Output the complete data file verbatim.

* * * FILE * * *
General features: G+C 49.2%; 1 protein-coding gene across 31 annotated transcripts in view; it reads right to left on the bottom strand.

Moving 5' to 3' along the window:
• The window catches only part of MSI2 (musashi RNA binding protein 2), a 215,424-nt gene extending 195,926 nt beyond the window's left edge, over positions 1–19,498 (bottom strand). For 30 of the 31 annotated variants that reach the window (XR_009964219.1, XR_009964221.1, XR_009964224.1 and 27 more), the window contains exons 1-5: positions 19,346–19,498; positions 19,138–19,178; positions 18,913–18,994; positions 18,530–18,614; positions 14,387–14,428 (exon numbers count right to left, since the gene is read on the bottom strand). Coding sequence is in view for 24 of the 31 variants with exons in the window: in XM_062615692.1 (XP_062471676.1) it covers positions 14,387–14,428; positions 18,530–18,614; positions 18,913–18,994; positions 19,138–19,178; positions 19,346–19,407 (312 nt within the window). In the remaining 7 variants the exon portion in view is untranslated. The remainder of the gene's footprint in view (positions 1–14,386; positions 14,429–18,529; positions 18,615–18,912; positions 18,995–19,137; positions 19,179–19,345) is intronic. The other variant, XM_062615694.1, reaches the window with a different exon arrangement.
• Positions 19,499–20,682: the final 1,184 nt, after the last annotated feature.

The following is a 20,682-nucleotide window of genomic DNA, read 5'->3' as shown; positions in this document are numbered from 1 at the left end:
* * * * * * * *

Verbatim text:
General features: G+C 49.2%; 1 protein-coding gene across 31 annotated transcripts in view; it reads right to left on the bottom strand.

Moving 5' to 3' along the window:
• The window catches only part of MSI2 (musashi RNA binding protein 2), a 215,424-nt gene extending 195,926 nt beyond the window's left edge, over positions 1–19,498 (bottom strand). For 30 of the 31 annotated variants that reach the window (XR_009964219.1, XR_009964221.1, XR_009964224.1 and 27 more), the window contains exons 1-5: positions 19,346–19,498; positions 19,138–19,178; positions 18,913–18,994; positions 18,530–18,614; positions 14,387–14,428 (exon numbers count right to left, since the gene is read on the bottom strand). Coding sequence is in view for 24 of the 31 variants with exons in the window: in XM_062615692.1 (XP_062471676.1) it covers positions 14,387–14,428; positions 18,530–18,614; positions 18,913–18,994; positions 19,138–19,178; positions 19,346–19,407 (312 nt within the window). In the remaining 7 variants the exon portion in view is untranslated. The remainder of the gene's footprint in view (positions 1–14,386; positions 14,429–18,529; positions 18,615–18,912; positions 18,995–19,137; positions 19,179–19,345) is intronic. The other variant, XM_062615694.1, reaches the window with a different exon arrangement.
• Positions 19,499–20,682: the final 1,184 nt, after the last annotated feature.

The following is a 20,682-nucleotide window of genomic DNA, read 5'->3' as shown; positions in this document are numbered from 1 at the left end: